Mini-PBO Station
Configuration


Table 8.1: Operating stations of the Mini-PBO network. Strainmeter installation date is given. Depth to tensor strainmeter and 3-component seismometers in feet. High-frequency seismic and strainmeter data, and 1-Hz GPS data are available at all sites except MHDL.
Code Latitude Longitude Installed Strainmeter Seismometer Location
        depth (ft) depth (ft)  
OHLN 38.00625 -122.27299 2001/07/16 670.5 645.5 Ohlone Park, Hercules
SBRN 37.68622 -122.41044 2001/08/06 551.5 530.0 San Bruno Mtn. SP, Brisbane
OXMT 37.49936 -122.42431 2002/02/06 662.7 637.3 Ox Mtn., Half Moon Bay
MHDL 37.84227 -122.49374 2002/08/06 520.6 489.2 Golden Gate NRA, Sausalito
SVIN 38.03318 -122.52632 2002/08/29 527.0 500.0 St. Vincent CYO School, San Rafael


The general configuration of borehole instrument installation at each Mini-PBO station is shown in Figure 8.3. A 6.625" steel casing was cemented into a 10.75" hole to 500-650' depth to prevent the upper, most unconsolidated materials from collapsing into the hole. Below this depth a 6" uncased hole was drilled to the target region for the strainmeter and seismometer packages. Coring, in order to identify the region with the most competent rock for the strainmeter, was attempted with only moderate success at a few of the holes and was not attempted at St. Vincents. We found that video logs provided a reasonable substitute. The target region of each hole was filled with a non-shrink grout into which the strainmeter was lowered, allowing the grout to completely fill the inner cavity of the strainmeter within the annulus formed by the sensing volumes to ensure good coupling to the surrounding rock.

The 3-component seismometer package was then lowered to just above the strainmeter, on a 2" PVC pipe, and neat cement was used to fill the hole and PVC pipe to entirely enclose the package. The pipe above this depth was left open for later installation of the pore pressure sensor. To allow water to circulate into the pipe from the surrounding rock for the pore pressure measurements, the steel casing was perforated, a sand/gravel pack was emplaced, and a PVC screen was used at this depth. At each hole, the casing was then cemented inside to about 200', and outside to about 20' depth. A 12" PVC conductor casing was cemented on the outside from the surface to 20' to stabilize the hole for drilling and to provide an environmental health seal for shallow groundwater flow. The annulus between the 12" conductor casing and the 6.625" steel casing was cemented to about 10' depth and above was left decoupled from the upper surface to help minimize monument instability for the GPS antenna mounted on top of the steel casing.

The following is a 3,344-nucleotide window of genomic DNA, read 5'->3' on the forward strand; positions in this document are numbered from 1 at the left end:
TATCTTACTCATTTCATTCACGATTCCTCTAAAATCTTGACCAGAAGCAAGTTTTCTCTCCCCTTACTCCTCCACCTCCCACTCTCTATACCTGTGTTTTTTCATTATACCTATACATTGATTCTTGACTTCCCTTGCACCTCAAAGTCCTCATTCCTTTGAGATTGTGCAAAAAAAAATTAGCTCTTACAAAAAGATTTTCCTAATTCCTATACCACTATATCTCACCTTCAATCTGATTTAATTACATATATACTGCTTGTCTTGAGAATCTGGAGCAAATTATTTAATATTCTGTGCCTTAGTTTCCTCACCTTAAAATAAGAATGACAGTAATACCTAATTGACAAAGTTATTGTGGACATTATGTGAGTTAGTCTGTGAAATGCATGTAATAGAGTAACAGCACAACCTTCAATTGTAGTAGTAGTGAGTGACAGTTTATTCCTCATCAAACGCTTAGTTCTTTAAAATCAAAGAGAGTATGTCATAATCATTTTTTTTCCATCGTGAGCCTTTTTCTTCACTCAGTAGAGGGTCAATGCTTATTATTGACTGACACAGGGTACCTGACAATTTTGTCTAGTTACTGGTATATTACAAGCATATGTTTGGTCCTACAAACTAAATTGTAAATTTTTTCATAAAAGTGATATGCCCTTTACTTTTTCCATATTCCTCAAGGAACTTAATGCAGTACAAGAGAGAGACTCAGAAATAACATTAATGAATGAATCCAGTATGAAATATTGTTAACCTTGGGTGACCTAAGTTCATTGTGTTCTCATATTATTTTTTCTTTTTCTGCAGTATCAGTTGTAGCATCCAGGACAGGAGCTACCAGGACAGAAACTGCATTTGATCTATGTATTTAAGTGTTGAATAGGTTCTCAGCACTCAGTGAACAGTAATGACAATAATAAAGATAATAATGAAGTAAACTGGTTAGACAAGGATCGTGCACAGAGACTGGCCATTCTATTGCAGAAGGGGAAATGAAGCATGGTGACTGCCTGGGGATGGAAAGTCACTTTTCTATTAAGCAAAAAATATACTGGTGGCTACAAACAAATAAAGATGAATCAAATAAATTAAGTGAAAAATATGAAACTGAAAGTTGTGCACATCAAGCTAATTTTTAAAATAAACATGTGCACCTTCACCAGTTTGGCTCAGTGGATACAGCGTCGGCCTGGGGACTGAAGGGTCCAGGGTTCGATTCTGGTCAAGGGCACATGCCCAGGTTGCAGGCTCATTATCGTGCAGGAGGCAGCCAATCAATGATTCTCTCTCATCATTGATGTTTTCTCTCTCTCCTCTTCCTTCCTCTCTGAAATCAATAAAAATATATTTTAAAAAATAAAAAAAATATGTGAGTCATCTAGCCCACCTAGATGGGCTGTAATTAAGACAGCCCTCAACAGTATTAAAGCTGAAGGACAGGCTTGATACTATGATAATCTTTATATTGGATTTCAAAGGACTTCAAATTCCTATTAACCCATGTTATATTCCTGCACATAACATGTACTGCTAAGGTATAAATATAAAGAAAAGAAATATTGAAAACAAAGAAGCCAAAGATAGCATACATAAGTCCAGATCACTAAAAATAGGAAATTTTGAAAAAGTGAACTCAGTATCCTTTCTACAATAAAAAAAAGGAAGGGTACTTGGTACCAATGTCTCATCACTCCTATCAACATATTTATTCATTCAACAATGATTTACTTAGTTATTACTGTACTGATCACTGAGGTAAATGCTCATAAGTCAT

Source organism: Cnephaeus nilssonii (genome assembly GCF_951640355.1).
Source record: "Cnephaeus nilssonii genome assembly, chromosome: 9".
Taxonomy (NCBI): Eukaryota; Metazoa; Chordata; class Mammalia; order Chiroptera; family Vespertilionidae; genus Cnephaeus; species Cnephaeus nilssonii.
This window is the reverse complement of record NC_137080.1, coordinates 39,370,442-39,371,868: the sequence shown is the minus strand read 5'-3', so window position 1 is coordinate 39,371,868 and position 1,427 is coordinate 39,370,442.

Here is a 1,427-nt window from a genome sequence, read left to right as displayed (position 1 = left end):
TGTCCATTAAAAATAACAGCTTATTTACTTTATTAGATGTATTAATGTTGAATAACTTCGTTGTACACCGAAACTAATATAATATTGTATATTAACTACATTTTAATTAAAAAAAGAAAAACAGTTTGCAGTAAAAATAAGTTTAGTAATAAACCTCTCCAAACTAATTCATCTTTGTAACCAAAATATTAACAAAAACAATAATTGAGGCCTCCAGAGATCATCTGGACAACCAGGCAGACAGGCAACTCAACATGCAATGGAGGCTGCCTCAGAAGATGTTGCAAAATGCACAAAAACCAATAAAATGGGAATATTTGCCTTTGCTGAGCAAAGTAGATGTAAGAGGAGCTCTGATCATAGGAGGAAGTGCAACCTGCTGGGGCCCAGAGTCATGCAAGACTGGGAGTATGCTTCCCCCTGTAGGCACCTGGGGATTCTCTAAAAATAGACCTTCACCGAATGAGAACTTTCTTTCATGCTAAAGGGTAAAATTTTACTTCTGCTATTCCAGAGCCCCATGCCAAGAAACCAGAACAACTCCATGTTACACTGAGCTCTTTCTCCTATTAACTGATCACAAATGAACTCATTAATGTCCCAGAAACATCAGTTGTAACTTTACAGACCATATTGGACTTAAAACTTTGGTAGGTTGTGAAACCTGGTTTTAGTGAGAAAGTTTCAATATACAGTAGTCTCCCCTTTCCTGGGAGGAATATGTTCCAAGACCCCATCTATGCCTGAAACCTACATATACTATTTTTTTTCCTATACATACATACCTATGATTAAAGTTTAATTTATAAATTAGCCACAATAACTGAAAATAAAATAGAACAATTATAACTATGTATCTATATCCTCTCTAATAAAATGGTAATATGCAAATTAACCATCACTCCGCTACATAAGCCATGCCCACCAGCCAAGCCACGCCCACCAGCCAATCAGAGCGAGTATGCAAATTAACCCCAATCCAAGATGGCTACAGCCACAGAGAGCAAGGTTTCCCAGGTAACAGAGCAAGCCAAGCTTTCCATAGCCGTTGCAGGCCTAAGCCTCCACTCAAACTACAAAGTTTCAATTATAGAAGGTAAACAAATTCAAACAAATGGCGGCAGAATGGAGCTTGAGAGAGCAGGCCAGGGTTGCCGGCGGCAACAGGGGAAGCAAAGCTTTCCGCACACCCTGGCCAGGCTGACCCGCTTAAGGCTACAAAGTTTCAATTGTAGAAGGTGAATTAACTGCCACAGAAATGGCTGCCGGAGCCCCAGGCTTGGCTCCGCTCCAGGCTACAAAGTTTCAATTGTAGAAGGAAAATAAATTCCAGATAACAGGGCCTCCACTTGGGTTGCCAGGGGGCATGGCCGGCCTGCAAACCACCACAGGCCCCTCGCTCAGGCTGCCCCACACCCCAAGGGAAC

The BSL developed a GPS mount for the top of the borehole casings to create a stable, compact monument. This design will be used at the more than 140 PBO strainmeter stations to be installed over the next 5 years. The antennas, using standard SCIGN adapters and domes for protection, are attached to the top of the 6-inch metal casing, which will be mechanically isolated from the upper few meters of the ground. The casing below this level is cemented fully to the surrounding rock. The GPS mount design consists of two 11-inch diameter stainless steel flanges. The lower slip- and- weld type flange is welded onto the top of the borehole casing providing a level surface for the second flange. The upper blind-type flange, to which the 1 1/ 4" stainless steel pipe used to connect to the SCIGN DC3 adaptor is attached, is bolted to the lower flange and includes two offset stainless steel dowels to insure precise self-centering alignment. During the period July 2003-June 2004, the BSL completed the installation of GPS systems using the borehole mount at St. Vincents School for Boys (SVIN) near San Rafael and at the Ox Mt site (OXMT) near Half Moon Bay.